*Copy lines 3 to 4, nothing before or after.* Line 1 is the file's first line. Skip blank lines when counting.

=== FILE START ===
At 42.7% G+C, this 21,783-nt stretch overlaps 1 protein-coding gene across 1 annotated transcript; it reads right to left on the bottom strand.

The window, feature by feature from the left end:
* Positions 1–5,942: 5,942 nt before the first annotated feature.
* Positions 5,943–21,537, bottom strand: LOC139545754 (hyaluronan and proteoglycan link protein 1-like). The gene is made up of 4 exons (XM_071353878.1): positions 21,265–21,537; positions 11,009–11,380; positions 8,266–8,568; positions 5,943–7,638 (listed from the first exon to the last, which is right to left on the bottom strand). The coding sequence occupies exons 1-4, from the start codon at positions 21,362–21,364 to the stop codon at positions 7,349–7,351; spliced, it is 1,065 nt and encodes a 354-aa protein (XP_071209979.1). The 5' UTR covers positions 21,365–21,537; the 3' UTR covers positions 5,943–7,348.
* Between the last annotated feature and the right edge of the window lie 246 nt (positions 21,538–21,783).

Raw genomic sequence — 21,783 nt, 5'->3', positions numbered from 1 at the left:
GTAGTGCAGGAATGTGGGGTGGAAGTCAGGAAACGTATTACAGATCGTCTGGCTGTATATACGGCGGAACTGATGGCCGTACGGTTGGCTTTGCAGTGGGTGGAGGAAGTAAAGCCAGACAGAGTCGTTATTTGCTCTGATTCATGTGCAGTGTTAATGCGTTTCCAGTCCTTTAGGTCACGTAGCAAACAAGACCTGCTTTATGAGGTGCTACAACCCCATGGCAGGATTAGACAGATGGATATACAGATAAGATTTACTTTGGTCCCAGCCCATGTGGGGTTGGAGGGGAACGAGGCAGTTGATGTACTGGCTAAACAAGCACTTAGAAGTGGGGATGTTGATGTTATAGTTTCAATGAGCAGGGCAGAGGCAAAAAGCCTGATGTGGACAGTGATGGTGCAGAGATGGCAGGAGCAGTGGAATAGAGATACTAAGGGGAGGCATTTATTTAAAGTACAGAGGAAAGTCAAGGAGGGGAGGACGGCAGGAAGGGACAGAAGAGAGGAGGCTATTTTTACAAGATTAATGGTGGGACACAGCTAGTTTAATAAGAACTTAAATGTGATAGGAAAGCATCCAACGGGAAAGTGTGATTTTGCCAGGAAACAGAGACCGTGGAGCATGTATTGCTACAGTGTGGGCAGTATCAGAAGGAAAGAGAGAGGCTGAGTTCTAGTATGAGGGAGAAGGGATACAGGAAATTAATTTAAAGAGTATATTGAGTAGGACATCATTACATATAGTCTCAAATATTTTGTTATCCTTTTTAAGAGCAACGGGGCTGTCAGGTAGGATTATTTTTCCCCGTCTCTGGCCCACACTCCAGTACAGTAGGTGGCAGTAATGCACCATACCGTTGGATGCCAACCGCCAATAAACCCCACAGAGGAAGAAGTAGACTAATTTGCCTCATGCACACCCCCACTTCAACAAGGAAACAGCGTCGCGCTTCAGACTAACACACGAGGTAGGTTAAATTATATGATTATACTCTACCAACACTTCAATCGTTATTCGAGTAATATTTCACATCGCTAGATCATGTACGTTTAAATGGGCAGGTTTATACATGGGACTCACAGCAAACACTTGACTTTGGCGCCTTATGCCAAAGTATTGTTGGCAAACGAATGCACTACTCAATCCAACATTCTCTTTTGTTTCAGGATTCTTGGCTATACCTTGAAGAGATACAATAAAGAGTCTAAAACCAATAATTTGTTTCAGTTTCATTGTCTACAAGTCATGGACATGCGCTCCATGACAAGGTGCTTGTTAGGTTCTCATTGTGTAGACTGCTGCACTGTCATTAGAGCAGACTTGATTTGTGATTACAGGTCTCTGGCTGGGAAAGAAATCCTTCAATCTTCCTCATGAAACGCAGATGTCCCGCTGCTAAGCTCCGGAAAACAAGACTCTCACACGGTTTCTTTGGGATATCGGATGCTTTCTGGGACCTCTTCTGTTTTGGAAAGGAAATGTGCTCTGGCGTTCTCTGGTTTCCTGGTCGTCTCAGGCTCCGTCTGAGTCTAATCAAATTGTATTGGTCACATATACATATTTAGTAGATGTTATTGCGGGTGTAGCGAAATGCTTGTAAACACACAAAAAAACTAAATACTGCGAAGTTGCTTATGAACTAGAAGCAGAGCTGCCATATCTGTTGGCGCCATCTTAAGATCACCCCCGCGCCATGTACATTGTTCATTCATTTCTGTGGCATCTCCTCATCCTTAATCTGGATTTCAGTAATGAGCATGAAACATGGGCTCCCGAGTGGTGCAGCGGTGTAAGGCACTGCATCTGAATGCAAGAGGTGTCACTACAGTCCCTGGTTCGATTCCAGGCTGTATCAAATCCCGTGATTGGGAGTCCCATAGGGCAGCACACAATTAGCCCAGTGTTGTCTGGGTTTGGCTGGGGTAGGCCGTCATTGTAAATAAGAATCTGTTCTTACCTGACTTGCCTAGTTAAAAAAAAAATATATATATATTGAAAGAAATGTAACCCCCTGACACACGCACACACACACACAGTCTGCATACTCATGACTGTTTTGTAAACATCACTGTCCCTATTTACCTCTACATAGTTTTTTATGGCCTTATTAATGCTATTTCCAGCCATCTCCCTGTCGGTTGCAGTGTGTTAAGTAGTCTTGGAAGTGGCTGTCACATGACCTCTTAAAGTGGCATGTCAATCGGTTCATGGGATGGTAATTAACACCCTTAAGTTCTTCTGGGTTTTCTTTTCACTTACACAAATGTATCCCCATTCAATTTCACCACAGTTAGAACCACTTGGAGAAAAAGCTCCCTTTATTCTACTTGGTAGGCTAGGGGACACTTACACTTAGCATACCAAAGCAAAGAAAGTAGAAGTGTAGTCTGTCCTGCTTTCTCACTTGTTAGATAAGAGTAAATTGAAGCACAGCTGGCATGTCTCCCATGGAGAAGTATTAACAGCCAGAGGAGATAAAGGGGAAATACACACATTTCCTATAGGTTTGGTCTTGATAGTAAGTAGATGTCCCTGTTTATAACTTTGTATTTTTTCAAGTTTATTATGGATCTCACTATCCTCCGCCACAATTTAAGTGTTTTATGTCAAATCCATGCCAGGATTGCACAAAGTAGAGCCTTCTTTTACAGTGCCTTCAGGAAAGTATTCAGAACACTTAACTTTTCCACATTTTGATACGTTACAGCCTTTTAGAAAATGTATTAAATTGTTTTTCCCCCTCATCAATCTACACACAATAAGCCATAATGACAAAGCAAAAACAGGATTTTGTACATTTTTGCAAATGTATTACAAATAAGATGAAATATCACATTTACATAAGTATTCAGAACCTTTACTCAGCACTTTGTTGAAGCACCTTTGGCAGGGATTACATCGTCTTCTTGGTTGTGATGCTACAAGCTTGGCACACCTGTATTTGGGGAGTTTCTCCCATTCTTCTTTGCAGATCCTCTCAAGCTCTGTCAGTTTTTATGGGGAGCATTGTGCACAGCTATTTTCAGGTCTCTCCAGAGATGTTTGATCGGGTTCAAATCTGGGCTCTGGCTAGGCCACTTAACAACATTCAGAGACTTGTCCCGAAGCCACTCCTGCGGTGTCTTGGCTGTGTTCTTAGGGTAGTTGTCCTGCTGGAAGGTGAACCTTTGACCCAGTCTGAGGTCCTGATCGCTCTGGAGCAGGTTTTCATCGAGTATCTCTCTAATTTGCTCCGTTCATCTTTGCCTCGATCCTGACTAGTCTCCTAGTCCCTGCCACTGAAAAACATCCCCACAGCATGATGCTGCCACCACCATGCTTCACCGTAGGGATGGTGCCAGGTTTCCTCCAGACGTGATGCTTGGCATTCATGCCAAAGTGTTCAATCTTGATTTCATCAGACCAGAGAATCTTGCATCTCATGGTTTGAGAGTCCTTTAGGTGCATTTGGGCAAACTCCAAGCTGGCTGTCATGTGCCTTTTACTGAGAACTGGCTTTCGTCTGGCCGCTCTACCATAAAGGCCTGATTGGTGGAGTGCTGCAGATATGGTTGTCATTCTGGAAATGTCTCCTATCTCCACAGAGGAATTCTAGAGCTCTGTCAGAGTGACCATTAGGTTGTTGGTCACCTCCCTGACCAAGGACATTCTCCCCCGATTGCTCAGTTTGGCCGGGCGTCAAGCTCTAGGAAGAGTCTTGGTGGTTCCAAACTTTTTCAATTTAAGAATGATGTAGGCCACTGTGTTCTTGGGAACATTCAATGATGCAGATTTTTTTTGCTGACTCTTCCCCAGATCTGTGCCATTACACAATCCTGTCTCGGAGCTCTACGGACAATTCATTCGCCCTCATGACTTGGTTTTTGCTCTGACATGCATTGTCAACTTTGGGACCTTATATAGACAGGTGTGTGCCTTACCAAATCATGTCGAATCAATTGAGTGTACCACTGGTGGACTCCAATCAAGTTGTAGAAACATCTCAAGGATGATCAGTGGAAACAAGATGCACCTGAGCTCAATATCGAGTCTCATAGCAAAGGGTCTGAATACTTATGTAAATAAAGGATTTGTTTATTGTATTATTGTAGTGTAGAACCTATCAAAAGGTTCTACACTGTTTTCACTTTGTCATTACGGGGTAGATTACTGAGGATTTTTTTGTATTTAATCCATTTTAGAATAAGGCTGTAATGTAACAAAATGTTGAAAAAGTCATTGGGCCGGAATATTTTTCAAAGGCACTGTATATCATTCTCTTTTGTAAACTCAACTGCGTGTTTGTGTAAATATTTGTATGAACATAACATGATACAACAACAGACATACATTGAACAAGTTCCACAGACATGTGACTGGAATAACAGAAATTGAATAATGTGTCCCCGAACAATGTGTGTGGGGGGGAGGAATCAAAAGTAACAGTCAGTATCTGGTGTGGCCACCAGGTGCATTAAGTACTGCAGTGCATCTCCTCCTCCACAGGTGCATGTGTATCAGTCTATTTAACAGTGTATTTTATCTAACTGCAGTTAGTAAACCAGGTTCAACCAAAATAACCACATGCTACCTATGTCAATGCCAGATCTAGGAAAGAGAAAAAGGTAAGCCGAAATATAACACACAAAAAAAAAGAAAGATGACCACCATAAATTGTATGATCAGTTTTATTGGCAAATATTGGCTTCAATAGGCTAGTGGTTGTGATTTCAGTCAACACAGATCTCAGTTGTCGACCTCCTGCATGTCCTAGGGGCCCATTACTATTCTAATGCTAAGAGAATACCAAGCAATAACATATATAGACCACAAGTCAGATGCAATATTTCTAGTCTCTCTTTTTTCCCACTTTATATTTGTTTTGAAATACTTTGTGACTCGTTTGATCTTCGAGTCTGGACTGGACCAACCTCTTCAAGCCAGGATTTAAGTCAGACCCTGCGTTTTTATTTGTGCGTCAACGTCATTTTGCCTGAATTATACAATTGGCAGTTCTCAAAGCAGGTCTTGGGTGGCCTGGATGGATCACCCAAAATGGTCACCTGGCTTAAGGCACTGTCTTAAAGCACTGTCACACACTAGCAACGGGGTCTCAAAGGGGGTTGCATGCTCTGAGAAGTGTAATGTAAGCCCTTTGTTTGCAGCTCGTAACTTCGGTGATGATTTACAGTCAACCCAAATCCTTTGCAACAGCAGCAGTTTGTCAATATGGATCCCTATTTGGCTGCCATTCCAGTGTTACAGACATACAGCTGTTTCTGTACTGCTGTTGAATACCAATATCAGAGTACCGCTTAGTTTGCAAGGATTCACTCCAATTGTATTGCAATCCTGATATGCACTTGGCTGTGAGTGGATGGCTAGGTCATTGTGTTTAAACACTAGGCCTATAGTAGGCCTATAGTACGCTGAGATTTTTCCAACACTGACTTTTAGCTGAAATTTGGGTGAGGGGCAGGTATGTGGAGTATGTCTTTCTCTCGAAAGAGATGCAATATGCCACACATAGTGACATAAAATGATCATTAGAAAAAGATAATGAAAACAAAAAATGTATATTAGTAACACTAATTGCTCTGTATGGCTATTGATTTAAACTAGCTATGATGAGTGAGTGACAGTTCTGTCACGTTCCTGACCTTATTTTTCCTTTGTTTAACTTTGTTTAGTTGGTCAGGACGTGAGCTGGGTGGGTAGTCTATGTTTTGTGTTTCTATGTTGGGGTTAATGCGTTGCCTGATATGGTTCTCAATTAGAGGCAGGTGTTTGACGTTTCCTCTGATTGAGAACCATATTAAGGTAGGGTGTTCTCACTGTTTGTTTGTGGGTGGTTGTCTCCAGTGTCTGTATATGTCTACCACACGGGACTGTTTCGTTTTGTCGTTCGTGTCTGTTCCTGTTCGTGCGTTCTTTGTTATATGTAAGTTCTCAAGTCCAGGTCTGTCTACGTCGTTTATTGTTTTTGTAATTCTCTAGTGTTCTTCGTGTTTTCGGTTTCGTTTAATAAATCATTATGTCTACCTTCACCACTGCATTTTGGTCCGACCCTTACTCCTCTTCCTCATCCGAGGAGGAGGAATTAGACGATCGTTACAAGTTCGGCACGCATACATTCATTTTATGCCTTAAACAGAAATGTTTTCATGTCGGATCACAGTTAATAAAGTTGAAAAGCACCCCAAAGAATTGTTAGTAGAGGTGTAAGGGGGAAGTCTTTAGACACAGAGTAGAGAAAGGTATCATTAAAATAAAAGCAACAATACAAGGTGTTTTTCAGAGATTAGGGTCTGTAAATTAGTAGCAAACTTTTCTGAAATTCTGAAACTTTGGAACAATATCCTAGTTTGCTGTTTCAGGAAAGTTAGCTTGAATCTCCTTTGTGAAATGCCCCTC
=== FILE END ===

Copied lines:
* Positions 1–5,942: 5,942 nt before the first annotated feature.
* Positions 5,943–21,537, bottom strand: LOC139545754 (hyaluronan and proteoglycan link protein 1-like). The gene is made up of 4 exons (XM_071353878.1): positions 21,265–21,537; positions 11,009–11,380; positions 8,266–8,568; positions 5,943–7,638 (listed from the first exon to the last, which is right to left on the bottom strand). The coding sequence occupies exons 1-4, from the start codon at positions 21,362–21,364 to the stop codon at positions 7,349–7,351; spliced, it is 1,065 nt and encodes a 354-aa protein (XP_071209979.1). The 5' UTR covers positions 21,365–21,537; the 3' UTR covers positions 5,943–7,348.